Court Hears Arguments on Partial-Birth Abortion

July 7, 2008 - 8:02 PM

Supreme Court ( - For the first time in eight years, the Supreme Court Tuesday heard arguments in a case dealing with abortion, this time with the controversial practice of partial-birth abortion.

At issue in Stenberg v. Carhart is a Nebraska state law that band partial-birth abortion, or "D&X" abortions (intact dilation and extraction). In the procedure, the fetus is delivered from the womb into the vagina and dismembered there.

The law challenged by Leroy Carhart, a Nebraska abortionist who performs D&X abortions. The Eighth Circuit Court struck down the law on the grounds that the description of the procedure might ban other abortion methods, including "D&E" abortions (dilation and extraction) and as such represented an "undue burden" on the right to abortion, prohibited by the 1992 case of Planned Parenthood v. Casey.

Arguing on behalf of the law was Nebraska Attorney General Donald Stenberg, who said that the "issue is whether the state can prohibit a little-used abortion procedure that borders on infanticide."

Stenberg added that the state's interest was in "drawing a bright line between abortion and infanticide."

At the heart of Stenberg's case was his assertion that in Casey, the Court recognized that other state interests could be weighed in regulating abortion besides the health of the mother and the potential life of the fetus, the two principal interests recognized in Casey.

"[Carhart] implicitly asks the Court to place no burden whatsoever" on the right to abortion, Stenberg asserted.

Justice David Souter and Justice Ruth Bader Ginsburg pressed Stenberg on the question of whether the state's law could cover D&E abortions. Ginsburg especially was concerned as to why the law did not simply prohibit D&X abortions, rather than describing specific procedures that were prohibited.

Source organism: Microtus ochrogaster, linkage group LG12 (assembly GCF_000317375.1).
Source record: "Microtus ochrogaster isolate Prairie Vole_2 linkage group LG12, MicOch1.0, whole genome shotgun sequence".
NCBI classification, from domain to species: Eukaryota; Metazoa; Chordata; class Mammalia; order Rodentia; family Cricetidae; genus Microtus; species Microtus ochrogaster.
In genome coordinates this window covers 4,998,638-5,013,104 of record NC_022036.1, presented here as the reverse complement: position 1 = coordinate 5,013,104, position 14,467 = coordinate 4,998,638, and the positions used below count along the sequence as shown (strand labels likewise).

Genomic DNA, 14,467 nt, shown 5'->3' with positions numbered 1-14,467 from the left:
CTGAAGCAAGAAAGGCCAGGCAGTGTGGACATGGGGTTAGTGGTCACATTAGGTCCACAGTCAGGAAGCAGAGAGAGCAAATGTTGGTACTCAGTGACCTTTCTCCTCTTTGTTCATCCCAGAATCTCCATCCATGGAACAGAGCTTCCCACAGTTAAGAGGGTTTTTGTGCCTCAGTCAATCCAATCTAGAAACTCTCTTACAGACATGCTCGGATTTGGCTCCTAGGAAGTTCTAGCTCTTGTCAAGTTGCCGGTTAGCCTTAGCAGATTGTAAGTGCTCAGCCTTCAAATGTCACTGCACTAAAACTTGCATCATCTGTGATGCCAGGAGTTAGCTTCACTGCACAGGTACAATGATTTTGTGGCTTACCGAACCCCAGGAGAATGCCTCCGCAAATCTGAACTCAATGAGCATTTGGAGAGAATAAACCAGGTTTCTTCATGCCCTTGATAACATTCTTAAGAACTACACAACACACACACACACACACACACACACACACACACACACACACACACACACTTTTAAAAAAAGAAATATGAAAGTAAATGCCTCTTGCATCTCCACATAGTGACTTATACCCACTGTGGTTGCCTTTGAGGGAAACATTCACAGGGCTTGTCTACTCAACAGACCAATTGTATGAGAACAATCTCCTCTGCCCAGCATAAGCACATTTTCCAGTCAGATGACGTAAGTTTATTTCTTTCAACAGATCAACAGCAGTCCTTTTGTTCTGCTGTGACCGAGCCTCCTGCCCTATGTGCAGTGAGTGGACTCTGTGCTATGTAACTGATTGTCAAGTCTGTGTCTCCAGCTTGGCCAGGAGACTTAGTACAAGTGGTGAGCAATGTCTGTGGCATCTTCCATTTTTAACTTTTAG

Stenberg asserted that the law was written narrowly to cover only D&X abortions, according to the guidelines of the American Medical Association and the American College of Gynecologists. He also said that "the weight of the medical evidence" demonstrated that there were only extremely infrequent cases in which D& X was preferable to other forms of abortion such as D&E.

Both AMA and ACOG, which oppose legal restrictions on abortion, conclude that in almost all cases D&E abortions are safer than D&X.

Simon Heller, a New York abortion rights attorney, argued that the law was "so broadly written that it could ban most second trimester abortions," asserting that there was little difference between a D&X and a D&E abortion.

Heller said that the Nebraska statute would force abortionists to shift "the location of an abortion into the uterus at the expense of the health of the mother," who would be at risk for uterine perforation or infection, thereby violating both Roe and Casey.

Heller said that the Nebraska law would "seek to elevate the status of the fetus dependent on its position within the woman's body."

Justice Antonin Scalia pressed Heller closely on whether D&E and D& X were "distinctive procedures."

Heller said that the law was deliberately written in a broad manner, so as to "prohibit not only D&X but also other forms of abortion."

Scalia asked Heller whether there was a legitimate state interest in "preventing the coarsening of matters through witnessing the destruction of a live human being outside the womb."

Heller responded that there was a "right to have an abortion by the safest possible means. . . . Anytime a procedure is banned, the Court is banning the safest possible procedure possible for some woman." He added that it "undermines the integrity of the medical profession to take away the best procedure available to a patient and her doctor."

Scalia again asked whether "society has an interest in preventing a callousness to infanticide." Heller responded, "To say that this procedure is horrific - any form of abortion could resemble infanticide by that standard."

Heller also attacked the law on the grounds that it did not include an exception for the health of the mother. Chief Justice William Rehnquist questioned Heller as to whether the health exception was questionable on the grounds that "there will be doctors who will say that there is always a health exception."

Heller said that there was "no evidence that the statute has ever been misapplied."

Scalia asked Heller whether "if the slightest risk is involved in a ban of a certain procedure, does that mean that the Court cannot impose any limits after viability?"

Justice Stephen Breyer responded to Scalia by saying, "Once we have identified that woman to whom there is a risk, then the risk is no longer insubstantial to her."